Cholangiocarcinoma Research

Cholangiocarcinoma is a prime example of what makes a rare cancer so challenging: an absence of basic research tools, published information, and funding that results in a lack of treatment options. Since 2011, TargetCancer Foundation has addressed these challenges by investing over $1 million in cholangiocarcinoma research.

MGH-Research-Lab_Nabeel-Bardeesy_Portrait-by-Mitch-Weiss-small

Nabeel Bardeesy, PhD
, Gallagher Endowed Chair in Gastrointestinal Cancer Research, Massachusetts General Hospital Cancer Center;
 Associate Professor, Harvard Medical School

A founding goal of TargetCancer Foundation was to change the research landscape for this disease through a long-term commitment to the Bardeesy Lab at the Massachusetts General Hospital Cancer Center. Through strategic seed funding to Dr. Nabeel Bardeesy’s lab, research has progressed faster than ever expected by focusing on key research elements necessary to build a comprehensive research program:

Cell lines and patient-derived xenografts. The TargetCancer Foundation Cholangiocarcinoma Cell Line Bank was established in 2012 in response to the need for a collection of well-characterized cholangiocarcinoma cell lines and associated xenografts. In 2019, the development of this comprehensive collection was completed, and work to move the collection fully into the public domain was initiated.

Understanding driver mutations. Among other studies, TargetCancer Foundation has supported research into the functions of the IDH1 and 2 genes, which are mutated in about 30% of intrahepatic cholangiocarcinoma cases. The Bardeesy lab published a groundbreaking paper in Nature (July 2014) on the effects of mutant IDH1/2 in causing cholangiocarcinoma. This research informs the design and interpretation of clinical trials using mutant IDH inhibiting drugs, and holds great promise for future therapies.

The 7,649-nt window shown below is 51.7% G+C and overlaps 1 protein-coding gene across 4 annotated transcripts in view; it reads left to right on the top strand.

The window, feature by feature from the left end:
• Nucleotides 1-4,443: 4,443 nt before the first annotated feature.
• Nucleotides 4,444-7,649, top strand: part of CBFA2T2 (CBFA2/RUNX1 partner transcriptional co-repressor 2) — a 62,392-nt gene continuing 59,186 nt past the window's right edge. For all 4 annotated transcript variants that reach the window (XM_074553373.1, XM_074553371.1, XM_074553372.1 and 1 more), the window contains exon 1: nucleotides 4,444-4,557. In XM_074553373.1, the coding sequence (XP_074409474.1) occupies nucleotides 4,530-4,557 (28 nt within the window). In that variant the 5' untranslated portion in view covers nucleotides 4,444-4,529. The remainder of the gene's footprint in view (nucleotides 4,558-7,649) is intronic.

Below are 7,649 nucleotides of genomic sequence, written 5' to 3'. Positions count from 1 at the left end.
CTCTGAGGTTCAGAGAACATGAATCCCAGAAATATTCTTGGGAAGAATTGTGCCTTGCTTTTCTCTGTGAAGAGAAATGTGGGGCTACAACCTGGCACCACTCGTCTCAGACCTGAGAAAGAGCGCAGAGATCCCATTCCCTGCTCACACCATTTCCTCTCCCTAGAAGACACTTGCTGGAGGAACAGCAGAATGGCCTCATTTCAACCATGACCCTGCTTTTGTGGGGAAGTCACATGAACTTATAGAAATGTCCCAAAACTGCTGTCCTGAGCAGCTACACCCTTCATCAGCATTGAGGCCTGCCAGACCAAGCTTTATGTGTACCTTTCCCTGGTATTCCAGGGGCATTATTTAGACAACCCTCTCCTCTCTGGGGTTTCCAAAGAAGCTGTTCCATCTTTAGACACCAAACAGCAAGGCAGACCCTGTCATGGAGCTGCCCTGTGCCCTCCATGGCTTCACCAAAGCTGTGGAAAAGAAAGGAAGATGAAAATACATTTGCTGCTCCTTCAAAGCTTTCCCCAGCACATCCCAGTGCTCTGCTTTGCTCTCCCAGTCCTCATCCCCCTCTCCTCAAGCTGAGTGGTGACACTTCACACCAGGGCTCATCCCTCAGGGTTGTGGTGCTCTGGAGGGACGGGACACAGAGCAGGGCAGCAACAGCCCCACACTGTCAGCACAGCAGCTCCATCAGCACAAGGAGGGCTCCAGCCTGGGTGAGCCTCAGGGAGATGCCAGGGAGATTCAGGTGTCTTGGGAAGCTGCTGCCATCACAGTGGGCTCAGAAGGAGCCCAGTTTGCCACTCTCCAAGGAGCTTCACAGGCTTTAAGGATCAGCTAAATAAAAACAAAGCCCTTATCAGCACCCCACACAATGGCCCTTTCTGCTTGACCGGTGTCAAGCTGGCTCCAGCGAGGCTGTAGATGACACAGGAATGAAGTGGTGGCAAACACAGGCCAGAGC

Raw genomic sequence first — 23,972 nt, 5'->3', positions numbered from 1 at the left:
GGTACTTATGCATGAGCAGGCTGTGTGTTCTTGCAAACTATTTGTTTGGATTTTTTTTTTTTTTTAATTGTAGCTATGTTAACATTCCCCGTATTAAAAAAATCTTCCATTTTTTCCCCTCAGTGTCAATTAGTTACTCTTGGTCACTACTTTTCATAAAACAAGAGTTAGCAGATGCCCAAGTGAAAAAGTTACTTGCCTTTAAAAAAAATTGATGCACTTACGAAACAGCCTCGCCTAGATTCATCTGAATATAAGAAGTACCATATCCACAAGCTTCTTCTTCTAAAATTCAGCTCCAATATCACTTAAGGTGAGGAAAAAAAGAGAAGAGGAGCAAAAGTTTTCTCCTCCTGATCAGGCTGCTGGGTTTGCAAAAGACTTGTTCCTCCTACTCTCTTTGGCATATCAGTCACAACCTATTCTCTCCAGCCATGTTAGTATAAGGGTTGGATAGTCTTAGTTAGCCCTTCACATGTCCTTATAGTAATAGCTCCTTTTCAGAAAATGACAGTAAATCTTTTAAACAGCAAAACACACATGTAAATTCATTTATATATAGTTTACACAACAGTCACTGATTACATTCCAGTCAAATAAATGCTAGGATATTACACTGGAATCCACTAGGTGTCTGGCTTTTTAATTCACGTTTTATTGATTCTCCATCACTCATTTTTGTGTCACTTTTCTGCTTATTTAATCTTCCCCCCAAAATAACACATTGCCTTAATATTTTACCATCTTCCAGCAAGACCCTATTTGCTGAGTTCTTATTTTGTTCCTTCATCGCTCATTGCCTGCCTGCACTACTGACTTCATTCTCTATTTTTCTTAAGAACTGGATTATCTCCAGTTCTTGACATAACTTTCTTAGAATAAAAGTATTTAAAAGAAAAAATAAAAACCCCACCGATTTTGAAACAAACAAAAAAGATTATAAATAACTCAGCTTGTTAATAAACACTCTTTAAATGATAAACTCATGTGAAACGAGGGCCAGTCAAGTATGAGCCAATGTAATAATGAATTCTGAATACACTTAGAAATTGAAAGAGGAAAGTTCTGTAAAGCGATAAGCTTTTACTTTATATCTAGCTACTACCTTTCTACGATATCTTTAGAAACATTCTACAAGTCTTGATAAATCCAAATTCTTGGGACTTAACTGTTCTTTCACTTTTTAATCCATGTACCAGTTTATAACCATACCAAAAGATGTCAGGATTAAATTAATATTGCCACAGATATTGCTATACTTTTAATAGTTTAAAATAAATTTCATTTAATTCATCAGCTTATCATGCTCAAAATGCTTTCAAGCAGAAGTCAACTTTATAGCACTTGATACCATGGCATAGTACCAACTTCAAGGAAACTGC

As published in Nature in July 2014.

Funding has also been extended to also support research into the role of FGFR2 gene alteration, which appears in about 10% of intrahepatic cholangiocarcinoma cases and has emerged as a significant therapeutic target.

Community building. No single lab can take on the tremendous task of studying a rare cancer. Through programs like the TargetCancer Foundation Think Tank on Cholangiocarcinoma, we have helped build a collaborative community of researchers across disease areas. In addition, TargetCancer Foundation has funded cholangiocarcinoma research outside of the Bardeesy Lab in an effort to foster a greater research community.

Animal models. With our help, the Bardeesy Lab has successfully engineered a series of mouse models representing several different genetic mutations, allowing for a deeper study of the events driving the development of cholangiocarcinoma in humans.

These areas of focus have led to tremendous progress in a relatively short time, and the impact for patients is real. The first clinical trial informed by TargetCancer Foundation-funded research opened in 2014, and several subsequent trials have followed, offering patients new opportunities for more effective treatments. The potential for the Bardeesy Lab to continue driving research forward remains strong, as does TargetCancer Foundation’s support for these initiatives.

Total grants awarded

$1,063,000

Primary Grant Recipient

Nabeel Bardeesy, PhD
Massachusetts General Hospital Cancer Center

Additional Grant Recipients

Marina Baretti, MD
Johns Hopkins University

Liron Bar-Peled, PhD
Massachusetts General Hospital Cancer Center

James Cleary, MD and Srivatsan Raghavan, MD, PhD
Dana-Farber Cancer Institute

Andrew Zhu, MD, PhD
Massachusetts General Hospital Cancer Center

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